Speaking of poets, in an interview with Galway Kinnell (The American Poetry Review, Jan/Feb 2011, p. 7), Chard deNiord asks why he’s reluctant to call himself a poet. Kinnell replies, “A poet should not call himself a poet . . . it’s better all around if someone else declares it” ). Kinnell, who turned 84 on Feb. 1st, represents an old tradition of modesty in self-appellation that has for the most part been abandoned by younger poets. For instance, how many poets do you know who identify themselves foremost as “poet,” though they might have important day jobs? Many have even incorporated “poet” in their email addresses and business cards.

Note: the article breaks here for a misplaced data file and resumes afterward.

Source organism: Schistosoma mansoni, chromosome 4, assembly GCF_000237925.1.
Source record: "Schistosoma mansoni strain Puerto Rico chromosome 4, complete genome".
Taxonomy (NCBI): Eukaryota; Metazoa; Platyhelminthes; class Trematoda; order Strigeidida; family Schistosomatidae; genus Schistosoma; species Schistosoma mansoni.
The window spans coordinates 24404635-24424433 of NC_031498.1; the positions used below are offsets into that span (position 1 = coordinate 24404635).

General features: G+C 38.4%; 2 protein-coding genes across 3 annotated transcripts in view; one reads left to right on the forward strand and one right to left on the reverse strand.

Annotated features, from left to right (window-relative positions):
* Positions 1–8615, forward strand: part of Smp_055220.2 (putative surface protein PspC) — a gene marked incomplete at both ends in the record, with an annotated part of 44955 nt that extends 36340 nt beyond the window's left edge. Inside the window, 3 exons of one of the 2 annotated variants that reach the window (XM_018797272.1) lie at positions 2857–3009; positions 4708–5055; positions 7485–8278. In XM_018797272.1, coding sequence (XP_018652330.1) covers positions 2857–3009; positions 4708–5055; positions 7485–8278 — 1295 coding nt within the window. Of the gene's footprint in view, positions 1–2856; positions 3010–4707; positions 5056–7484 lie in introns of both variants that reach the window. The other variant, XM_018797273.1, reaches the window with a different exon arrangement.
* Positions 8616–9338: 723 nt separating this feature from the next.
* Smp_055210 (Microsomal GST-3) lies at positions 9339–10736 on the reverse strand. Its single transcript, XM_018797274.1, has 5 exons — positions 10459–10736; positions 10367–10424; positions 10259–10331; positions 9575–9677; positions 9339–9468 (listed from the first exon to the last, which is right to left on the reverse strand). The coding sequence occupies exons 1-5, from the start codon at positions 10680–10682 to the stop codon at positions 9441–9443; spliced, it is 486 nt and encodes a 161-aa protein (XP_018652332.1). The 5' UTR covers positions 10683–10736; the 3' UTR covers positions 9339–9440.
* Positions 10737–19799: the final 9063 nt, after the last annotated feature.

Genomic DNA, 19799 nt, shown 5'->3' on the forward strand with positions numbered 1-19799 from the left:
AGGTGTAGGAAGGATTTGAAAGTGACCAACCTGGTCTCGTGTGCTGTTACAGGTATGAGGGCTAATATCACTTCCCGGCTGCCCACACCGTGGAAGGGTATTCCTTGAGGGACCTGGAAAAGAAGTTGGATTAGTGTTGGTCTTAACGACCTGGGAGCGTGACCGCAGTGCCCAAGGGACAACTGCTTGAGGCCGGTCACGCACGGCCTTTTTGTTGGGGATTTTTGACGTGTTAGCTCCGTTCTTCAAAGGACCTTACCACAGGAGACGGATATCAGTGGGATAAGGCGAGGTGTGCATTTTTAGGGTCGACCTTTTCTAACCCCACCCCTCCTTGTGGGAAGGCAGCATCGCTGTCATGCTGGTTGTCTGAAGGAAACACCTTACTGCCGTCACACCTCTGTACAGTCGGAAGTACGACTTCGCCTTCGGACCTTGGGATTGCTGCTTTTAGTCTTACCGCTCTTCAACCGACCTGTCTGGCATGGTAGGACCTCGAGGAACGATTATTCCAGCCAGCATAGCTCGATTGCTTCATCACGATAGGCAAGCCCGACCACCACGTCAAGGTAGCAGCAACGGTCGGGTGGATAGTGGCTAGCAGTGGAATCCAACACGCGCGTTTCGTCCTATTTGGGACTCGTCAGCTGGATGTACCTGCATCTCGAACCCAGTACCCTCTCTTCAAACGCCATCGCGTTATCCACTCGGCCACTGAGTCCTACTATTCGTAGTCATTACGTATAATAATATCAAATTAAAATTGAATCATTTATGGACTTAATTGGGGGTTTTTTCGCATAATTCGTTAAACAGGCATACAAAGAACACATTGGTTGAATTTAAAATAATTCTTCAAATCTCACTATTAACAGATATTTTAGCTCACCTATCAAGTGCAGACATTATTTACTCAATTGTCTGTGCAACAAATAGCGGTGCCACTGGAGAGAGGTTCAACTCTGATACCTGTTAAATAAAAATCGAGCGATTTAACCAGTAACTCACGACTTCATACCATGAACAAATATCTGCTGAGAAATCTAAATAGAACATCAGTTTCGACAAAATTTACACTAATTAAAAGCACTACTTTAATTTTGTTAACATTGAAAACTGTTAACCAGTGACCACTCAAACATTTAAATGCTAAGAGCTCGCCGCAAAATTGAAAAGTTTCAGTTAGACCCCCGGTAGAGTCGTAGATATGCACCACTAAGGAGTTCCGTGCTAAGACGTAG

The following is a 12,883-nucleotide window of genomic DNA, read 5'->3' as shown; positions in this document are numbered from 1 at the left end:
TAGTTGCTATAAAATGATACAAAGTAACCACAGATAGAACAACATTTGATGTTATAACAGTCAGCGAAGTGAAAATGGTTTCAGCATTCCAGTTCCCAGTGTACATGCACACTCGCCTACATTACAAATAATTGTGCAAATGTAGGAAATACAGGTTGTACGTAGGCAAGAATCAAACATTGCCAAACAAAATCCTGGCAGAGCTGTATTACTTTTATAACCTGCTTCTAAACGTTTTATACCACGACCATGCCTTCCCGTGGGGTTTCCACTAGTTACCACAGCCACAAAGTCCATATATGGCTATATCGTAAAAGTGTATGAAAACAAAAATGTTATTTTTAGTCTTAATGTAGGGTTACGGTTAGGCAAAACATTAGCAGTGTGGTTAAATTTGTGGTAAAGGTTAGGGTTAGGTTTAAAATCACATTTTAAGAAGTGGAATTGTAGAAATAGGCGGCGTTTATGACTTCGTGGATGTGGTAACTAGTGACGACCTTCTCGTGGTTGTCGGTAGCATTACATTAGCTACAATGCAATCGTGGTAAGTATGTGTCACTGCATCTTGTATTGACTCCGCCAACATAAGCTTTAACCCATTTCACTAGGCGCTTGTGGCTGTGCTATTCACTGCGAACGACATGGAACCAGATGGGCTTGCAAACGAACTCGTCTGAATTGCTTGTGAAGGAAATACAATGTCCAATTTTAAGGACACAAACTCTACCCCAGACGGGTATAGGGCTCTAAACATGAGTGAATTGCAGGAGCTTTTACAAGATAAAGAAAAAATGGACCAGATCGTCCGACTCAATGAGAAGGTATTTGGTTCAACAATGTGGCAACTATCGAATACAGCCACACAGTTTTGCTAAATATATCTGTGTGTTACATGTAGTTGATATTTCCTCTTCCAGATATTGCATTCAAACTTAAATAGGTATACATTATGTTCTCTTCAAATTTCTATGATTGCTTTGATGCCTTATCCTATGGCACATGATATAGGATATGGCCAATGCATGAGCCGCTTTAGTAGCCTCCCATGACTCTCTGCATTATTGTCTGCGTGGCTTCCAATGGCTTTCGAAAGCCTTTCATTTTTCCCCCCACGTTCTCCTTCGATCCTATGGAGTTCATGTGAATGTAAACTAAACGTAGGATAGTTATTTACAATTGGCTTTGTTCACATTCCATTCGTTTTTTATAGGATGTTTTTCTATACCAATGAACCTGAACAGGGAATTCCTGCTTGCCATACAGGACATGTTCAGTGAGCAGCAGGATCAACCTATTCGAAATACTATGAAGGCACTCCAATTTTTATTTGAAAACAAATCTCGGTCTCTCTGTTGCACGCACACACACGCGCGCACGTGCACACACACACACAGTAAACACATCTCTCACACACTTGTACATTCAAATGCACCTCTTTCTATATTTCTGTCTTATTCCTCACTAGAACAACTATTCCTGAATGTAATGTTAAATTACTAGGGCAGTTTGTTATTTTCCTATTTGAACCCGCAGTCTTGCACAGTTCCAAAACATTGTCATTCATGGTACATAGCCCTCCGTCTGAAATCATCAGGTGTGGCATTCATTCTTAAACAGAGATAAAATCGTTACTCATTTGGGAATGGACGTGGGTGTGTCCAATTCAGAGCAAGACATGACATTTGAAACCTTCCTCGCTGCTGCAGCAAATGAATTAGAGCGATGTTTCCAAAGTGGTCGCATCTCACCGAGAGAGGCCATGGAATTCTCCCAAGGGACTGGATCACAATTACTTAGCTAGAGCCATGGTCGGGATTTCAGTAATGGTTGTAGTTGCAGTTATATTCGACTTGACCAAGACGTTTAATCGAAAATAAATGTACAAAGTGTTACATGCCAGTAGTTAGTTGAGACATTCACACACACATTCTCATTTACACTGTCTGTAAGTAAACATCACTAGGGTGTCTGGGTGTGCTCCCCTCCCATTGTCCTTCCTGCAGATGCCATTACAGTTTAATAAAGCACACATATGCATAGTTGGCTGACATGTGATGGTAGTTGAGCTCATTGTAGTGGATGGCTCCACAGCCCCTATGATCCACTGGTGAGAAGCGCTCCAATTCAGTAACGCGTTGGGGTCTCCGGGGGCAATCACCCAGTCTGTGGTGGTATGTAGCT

To give him his due, Kinnell, a Pulitzer Prize and MacArthur “Genius” Award winner, explains his modesty by saying that “being a poet is so marvelous an achievement” that to call oneself a poet is “boasting.” But there are so many more poets per capita than when Kinnell began writing, in the 1940’s, and the various social networks afford such ample ways to advertise oneself as a “poet,” that poet has become a vocation that multitudes, unwilling to wait for someone else to declare it, claim for themselves.